After the local turned down an earlier proposal in October, improvements were made in the pact explained strike activist Willie Evans in a December 10 telephone interview.
"We won improvements in pay, in the pension plan, and [Titan Tire CEO Maurice] Taylor agreed to release monies he has been holding since the strike started," Evans said. This includes "vacation pay and 401 (k) money belonging to the members." Mandatory overtime was reduced to 12 hours per week, with every other weekend off--"still too much," Evans noted.
"Union maintenance men went back into the plant today," Evans said, to begin getting the plant into shape to restart. Production workers are to begin returning to work, doing janitorial tasks at janitors' pay for the time being. It is unclear, however, when the plant will actually restart production. After running the plant for several years with scab labor, the company idled it earlier this year. The new contract says that Titan must leave equipment in the plant for 12 months. Workers who are not called back will continue to get strike benefits for the time being.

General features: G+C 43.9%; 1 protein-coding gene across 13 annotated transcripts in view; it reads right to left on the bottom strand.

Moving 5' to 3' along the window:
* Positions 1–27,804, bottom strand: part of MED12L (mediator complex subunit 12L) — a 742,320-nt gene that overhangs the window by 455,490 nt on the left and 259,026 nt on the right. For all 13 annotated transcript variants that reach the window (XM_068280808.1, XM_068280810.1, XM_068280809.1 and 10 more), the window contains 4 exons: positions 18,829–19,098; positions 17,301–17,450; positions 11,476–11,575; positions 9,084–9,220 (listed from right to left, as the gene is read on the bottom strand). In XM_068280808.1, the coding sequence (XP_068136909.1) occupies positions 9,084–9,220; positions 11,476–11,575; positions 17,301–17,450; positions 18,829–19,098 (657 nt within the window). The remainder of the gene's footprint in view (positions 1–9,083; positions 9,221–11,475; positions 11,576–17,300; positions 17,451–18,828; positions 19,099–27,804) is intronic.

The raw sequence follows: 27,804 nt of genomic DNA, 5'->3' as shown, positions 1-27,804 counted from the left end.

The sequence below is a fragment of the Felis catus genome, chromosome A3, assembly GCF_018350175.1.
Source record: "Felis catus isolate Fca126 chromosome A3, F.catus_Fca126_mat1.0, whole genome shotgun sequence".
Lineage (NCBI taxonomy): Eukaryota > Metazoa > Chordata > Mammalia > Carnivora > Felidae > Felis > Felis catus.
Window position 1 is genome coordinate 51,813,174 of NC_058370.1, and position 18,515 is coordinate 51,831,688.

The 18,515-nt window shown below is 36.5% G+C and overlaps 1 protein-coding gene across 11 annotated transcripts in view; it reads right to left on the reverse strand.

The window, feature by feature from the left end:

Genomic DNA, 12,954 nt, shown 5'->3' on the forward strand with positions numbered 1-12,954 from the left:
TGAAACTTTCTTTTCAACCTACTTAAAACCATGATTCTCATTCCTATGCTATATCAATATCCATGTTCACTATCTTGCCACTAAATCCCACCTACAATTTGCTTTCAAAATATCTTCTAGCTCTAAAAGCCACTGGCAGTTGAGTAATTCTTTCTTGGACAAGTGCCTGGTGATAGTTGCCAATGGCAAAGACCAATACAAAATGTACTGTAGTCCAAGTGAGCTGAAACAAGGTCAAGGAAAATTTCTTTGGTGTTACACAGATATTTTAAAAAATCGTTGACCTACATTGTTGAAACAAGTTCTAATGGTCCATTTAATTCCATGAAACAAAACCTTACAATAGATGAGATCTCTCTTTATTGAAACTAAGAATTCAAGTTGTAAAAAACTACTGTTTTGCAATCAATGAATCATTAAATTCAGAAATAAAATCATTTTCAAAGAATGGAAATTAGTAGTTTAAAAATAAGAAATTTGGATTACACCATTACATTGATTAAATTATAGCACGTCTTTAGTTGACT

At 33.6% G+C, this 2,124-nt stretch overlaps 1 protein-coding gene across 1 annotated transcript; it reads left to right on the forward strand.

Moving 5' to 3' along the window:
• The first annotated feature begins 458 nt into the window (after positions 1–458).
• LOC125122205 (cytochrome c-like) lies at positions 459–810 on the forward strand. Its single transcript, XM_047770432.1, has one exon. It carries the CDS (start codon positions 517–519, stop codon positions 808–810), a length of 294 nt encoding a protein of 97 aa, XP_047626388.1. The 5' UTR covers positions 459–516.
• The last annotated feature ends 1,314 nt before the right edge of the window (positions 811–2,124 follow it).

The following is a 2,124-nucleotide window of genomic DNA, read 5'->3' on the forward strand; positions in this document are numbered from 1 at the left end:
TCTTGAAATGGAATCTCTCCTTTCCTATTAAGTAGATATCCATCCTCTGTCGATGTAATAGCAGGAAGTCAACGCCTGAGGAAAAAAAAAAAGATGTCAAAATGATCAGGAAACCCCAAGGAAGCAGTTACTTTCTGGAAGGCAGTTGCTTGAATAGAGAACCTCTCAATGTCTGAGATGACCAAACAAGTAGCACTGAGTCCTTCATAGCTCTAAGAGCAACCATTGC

The new agreement also allows the local to continue with unfair labor practices charges that are still pending against Titan Tire, rather than dropping them, as the earlier contract proposed.
The strike against Titan Tire in Natchez began in September 1998, a few months after workers at Titan's plant in Des Moines, Iowa, walked out. The union members fought what they saw as an attempt by the company to break the union and impose drastic workplace changes. Workers at the Des Moines plant ratified a final agreement in September.
"We're not 100 percent satisfied," said Evans, "but this was about our best shot."
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